• The form of hip hop and deejaying originated in the Bronx. Artist mixed pre-recorded materials in a process of positive “piracy,” that later allowed emcees to express and critique the ills they saw in their communities. Unfortunately, hip hop has also been appropriated by people whose interests are disconnected or even hostile to poor black communities.
MC Kah discusses drugs in East Africa:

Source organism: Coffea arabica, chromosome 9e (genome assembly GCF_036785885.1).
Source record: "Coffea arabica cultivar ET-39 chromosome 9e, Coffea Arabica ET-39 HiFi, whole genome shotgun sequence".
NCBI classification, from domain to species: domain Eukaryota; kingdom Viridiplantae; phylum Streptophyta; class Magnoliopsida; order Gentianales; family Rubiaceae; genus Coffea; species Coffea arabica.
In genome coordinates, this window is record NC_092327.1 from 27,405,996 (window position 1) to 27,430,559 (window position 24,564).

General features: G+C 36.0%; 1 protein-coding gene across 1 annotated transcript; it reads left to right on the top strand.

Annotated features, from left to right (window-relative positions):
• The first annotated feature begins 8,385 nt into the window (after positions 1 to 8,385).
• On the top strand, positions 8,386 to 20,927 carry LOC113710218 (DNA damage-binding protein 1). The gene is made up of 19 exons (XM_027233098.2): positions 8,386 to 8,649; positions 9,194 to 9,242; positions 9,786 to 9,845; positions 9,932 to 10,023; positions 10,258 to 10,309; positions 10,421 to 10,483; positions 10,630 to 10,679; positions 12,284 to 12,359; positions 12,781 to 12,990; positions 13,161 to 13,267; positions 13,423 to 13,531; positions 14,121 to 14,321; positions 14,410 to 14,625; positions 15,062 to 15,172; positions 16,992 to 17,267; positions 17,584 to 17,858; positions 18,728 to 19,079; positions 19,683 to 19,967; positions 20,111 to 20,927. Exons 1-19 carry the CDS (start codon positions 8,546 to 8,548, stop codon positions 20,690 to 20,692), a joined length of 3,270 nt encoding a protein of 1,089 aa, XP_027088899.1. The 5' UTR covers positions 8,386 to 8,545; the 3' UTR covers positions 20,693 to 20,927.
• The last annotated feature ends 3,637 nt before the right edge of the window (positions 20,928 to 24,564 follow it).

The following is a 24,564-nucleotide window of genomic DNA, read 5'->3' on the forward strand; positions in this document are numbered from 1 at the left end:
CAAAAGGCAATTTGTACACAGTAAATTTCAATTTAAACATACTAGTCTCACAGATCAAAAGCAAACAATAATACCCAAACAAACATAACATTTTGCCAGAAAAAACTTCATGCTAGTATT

MC Kah: “Of course many people blame the victims for example if they find you doing drugs (madre) they blame you as an individual. In the real sense however, it is the responsibility of you as an individual plus the society as a whole. Therefore, the assessment should not be one-sided when you look at that. There are people who will benefit from those drugs so they will sell them. There are other people who get into those drugs because of escapism, while there are people who get into it because of peer pressure. There are many circumstances that influence people to get into drugs but I think the biggest influence is the availability of the drugs… there is clearly someone behind that. This person has a distribution network; there is a system that he operates under – he is not just your ordinary guy. So if it was up to the ordinary person,– we wouldn’t have a big drug problem. I basically blame the people who make the drugs. They shouldn’t get to the people in the first place. When they do reach the people however, people should have an open mindset to understand the drugs problem because they affect people who are poor or people in depression. Blaming the individuals it not the way to go, that would only bring about temporary solutions and the individuals involved would relapse. It is the responsibility of the individual and society; society should look at a drug addict as one of their own, and as a human being. The individual concerned should also look at himself as a human being and accept his mistakes. It is not easy to get out of drugs once you get into them.” Flamez Mshamba Mwenza agrees, “the people responsible for stopping [drugs] are the ones dealing behind the scenes.” ”It’s the life in Dandora,. The hood itself, you know, it has a lot of problems,” he says. “And [for the] guys, it was either, you do music, or you do something else or become a thug, because a lot of guys in Dandora are thugs…Dandora now is so much infected with cocaine and heroin and gangsters.” Flamez feels “mitaa kwa mitaa kampaini” [Hood to hood campaign”] is a positive force in combating drug problems. Many hip hop kambi [including bases, such as Mau Mau kambi, Kalamashaka started in Nairobi], not only provided activities and fostered the development of hip hop artists, but also served as drug rehabilitation centers.